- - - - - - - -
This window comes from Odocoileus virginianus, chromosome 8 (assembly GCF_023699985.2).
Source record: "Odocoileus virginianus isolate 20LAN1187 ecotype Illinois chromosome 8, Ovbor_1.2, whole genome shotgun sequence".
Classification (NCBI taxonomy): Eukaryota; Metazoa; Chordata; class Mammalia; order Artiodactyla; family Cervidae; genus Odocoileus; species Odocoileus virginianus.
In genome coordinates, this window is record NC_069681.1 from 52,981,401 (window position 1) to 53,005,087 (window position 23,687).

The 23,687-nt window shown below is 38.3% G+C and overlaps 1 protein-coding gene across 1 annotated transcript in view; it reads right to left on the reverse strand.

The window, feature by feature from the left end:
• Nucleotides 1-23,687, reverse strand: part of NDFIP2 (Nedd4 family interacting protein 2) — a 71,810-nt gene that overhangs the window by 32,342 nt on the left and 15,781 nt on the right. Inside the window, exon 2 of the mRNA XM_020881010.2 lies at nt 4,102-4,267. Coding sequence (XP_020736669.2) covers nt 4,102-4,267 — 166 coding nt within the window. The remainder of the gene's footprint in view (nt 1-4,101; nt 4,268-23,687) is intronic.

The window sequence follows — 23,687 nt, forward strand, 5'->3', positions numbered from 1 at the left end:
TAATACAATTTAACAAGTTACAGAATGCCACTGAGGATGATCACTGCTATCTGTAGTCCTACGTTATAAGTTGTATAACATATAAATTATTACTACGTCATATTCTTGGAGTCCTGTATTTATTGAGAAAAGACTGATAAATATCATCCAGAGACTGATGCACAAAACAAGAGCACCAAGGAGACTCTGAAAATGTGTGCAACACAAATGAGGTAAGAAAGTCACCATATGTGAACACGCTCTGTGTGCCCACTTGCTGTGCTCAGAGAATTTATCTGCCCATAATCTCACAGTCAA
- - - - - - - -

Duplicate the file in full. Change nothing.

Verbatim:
This window comes from Odocoileus virginianus, chromosome 8 (assembly GCF_023699985.2).
Source record: "Odocoileus virginianus isolate 20LAN1187 ecotype Illinois chromosome 8, Ovbor_1.2, whole genome shotgun sequence".
Classification (NCBI taxonomy): Eukaryota; Metazoa; Chordata; class Mammalia; order Artiodactyla; family Cervidae; genus Odocoileus; species Odocoileus virginianus.
In genome coordinates, this window is record NC_069681.1 from 52,981,401 (window position 1) to 53,005,087 (window position 23,687).

The 23,687-nt window shown below is 38.3% G+C and overlaps 1 protein-coding gene across 1 annotated transcript in view; it reads right to left on the reverse strand.

The window, feature by feature from the left end:
• Nucleotides 1-23,687, reverse strand: part of NDFIP2 (Nedd4 family interacting protein 2) — a 71,810-nt gene that overhangs the window by 32,342 nt on the left and 15,781 nt on the right. Inside the window, exon 2 of the mRNA XM_020881010.2 lies at nt 4,102-4,267. Coding sequence (XP_020736669.2) covers nt 4,102-4,267 — 166 coding nt within the window. The remainder of the gene's footprint in view (nt 1-4,101; nt 4,268-23,687) is intronic.

The window sequence follows — 23,687 nt, forward strand, 5'->3', positions numbered from 1 at the left end:
TAATACAATTTAACAAGTTACAGAATGCCACTGAGGATGATCACTGCTATCTGTAGTCCTACGTTATAAGTTGTATAACATATAAATTATTACTACGTCATATTCTTGGAGTCCTGTATTTATTGAGAAAAGACTGATAAATATCATCCAGAGACTGATGCACAAAACAAGAGCACCAAGGAGACTCTGAAAATGTGTGCAACACAAATGAGGTAAGAAAGTCACCATATGTGAACACGCTCTGTGTGCCCACTTGCTGTGCTCAGAGAATTTATCTGCCCATAATCTCACAGTCAA